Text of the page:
In a small kingdom in the Hyrule region, the golden triangle called the "Triforce" that possesses mysterious powers was passed on for generations.

The confusion comes from the fact that the verb used literally means "to transmit/convey" and is usually used to refer to telling someone something.

As for the mysterious powers, it does use "chikara", but it's a common enough word that it doesn't really matter.

#1345 Duke Serkol

Duke Serkol

    Famicom

  • ZL Staff
  • 1,413 posts

Posted 27 March 2009 - 09:30 AM

Ah, thank you, that certainly makes more sense :)

#1346 FDL

FDL

    Famicom

  • Members
  • 1,634 posts
  • Location:Right behind you!
  • Gender:Male

Posted 27 March 2009 - 10:55 PM

So jacen, will you be able to translate that stuff for me at some point? I asked a while ago so I wanted to make sure you saw my post.

#1347 MikePetersSucks

MikePetersSucks

    Actual Japanese Person

  • ZL Staff
  • 4,174 posts
  • Gender:Male

Posted 28 March 2009 - 12:50 PM

Oh shush. You gave him a fairly huge job and it hasn't even been ten days since you did it. Be patient, translations take time.

#1348 FDL

FDL

    Famicom

  • Members
  • 1,634 posts
  • Location:Right behind you!
  • Gender:Male

Posted 28 March 2009 - 01:33 PM

I don't want him to go out of his way, I just wanted acknowledgement that he'd seen my post and a "yes" or "no" so I knew what was going on.

#1349 jacensolo06

jacensolo06

    Archer

  • ZL Staff
  • 204 posts
  • Location:AL
  • Gender:Male

Posted 28 March 2009 - 04:04 PM

Here's all the ancient hero lines I could find with a quick search through the text dump:

勇者の弓を 手に入れた! 古の勇者が遺したと伝えられる ゴロン族の宝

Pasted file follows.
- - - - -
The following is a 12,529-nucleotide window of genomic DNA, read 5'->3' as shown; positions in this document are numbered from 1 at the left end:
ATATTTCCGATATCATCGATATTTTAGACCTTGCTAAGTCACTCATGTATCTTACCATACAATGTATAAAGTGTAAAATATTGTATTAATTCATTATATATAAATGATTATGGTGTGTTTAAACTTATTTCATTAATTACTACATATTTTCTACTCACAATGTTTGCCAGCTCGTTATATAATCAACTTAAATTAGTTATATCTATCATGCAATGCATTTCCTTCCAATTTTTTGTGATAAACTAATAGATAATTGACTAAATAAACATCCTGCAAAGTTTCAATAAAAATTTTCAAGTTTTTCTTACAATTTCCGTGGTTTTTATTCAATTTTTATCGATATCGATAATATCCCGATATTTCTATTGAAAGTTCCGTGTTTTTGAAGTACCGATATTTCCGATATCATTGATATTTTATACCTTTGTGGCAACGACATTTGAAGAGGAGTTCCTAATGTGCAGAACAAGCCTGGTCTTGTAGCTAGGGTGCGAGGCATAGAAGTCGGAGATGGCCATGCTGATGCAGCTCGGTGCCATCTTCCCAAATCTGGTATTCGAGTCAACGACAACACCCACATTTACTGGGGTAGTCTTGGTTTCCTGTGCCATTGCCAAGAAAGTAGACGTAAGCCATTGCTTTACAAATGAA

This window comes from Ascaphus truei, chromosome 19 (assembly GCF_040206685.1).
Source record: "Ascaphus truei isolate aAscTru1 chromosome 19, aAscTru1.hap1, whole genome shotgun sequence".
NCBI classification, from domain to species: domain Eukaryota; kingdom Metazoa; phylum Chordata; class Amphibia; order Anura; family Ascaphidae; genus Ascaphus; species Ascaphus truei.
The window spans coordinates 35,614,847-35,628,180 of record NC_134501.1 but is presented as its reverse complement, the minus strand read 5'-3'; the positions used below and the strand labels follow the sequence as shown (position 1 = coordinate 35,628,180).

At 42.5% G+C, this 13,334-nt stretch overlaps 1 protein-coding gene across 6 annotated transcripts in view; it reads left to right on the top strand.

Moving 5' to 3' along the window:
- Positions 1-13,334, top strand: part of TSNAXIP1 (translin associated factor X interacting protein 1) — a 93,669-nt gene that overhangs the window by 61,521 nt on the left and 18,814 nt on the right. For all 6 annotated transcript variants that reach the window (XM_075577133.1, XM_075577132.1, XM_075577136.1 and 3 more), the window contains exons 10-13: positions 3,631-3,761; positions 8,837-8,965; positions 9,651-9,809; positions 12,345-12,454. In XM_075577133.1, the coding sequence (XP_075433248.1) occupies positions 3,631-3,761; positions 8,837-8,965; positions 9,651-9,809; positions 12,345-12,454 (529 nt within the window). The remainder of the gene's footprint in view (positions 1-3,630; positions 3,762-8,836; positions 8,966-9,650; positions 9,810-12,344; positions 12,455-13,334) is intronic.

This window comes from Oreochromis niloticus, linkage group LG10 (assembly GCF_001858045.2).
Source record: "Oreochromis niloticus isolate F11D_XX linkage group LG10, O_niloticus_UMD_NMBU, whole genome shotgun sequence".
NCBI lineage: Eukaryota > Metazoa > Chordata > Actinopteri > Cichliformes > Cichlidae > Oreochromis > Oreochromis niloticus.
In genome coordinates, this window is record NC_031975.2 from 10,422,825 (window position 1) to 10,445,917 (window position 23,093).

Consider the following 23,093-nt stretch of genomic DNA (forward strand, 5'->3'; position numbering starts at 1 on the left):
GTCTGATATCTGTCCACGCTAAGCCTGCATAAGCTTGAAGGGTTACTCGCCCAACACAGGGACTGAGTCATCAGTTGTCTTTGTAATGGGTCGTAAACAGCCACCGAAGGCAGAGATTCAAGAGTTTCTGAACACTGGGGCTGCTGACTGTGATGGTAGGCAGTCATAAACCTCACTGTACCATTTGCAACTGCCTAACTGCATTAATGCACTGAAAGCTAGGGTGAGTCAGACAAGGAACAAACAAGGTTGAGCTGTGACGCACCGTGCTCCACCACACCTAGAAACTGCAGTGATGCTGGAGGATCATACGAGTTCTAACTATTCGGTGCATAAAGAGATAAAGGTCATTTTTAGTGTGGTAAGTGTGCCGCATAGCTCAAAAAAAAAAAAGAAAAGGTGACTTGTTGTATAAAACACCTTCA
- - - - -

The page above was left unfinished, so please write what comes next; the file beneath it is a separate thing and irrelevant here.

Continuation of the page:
You got the Hero’s Bow! It is a treasure of the Goron race said to have been left behind by the ancient hero.

You got the Hero's Bow! This treasure of the Gorons is said to have once belonged to a Hero from the past.

その昔、ハイラルの危機を救った 伝説の勇者が身につけていたとされる衣
These clothes are said to have been worn by the legendary hero who saved Hyrule from a crisis long ago.

Green clothes. It is said that the hero who long ago saved Hyrule from danger wore these.

身にまといし 緑の衣は かつて神に選ばれし古の勇者のもの・・・
The green clothes you wear once belonged to the ancient hero who was chosen by the gods…

The green tunic that is your garb once belonged to the ancient hero chosen by the gods...

そのお姿を見ていると、ハイラルに伝わる 古の勇者を思い出します
When I see you, it reminds me of the ancient hero told of in Hyrule.

In Hyrule, countless tales are told of the ancient hero...and your deeds bring them all to mind.

古の勇者の武器 どうやら 役に立ったようじゃのぉ
It seems the ancient hero’s weapon was helpful.

Looks like the Hero's weapon came in handy...

その流行を完全に無視したデザイン・・・ 伝説の勇者風 だよね~
That design that completely ignores fashion… It’s the legendary hero style.

That timeless design... You're sporting the legendary hero LOOK, aren't you?

伝説の勇者気取り・・・か、 大した自信だな
Dressing like the legendary hero…you have a lot of self confidence.

Dressing like the legendary hero...Wow, gutsy.

・・・よし! 古の勇者の武器、持って行けゴロ!
…Okay! Take the ancient hero’s weapon-goro!

...Ah! So THAT is why you are here! In that case, take the weapon of the Hero of the past...

この鉱山には、古の勇者が遺したと 言い伝えられる 武器があるゴロ
In this mine, there is a weapon that is said to have been left behind by the ancient hero-goro.

There is something that may help you... A weapon said to have been left in this mine by a hero of old.

There were a lot more lines with Gorons referring to the bow as the "ancient hero's weapon (古の勇者の武器)" that I skipped because they don't really add anything.
Also, as usual, the Japanese could mean either "the hero" or "a hero".

#1350 Duke Serkol

Duke Serkol

    Famicom

  • ZL Staff
  • 1,413 posts

Posted 28 March 2009 - 05:23 PM

What about the one that says the hero used the bow to rid the land of some of the most terrible monsters it ever saw (or something like that)?

Anyway good, it seems everything was translated correctly (except for some added color which is welcome I'd say).




Copyright © 2022 Zelda Legends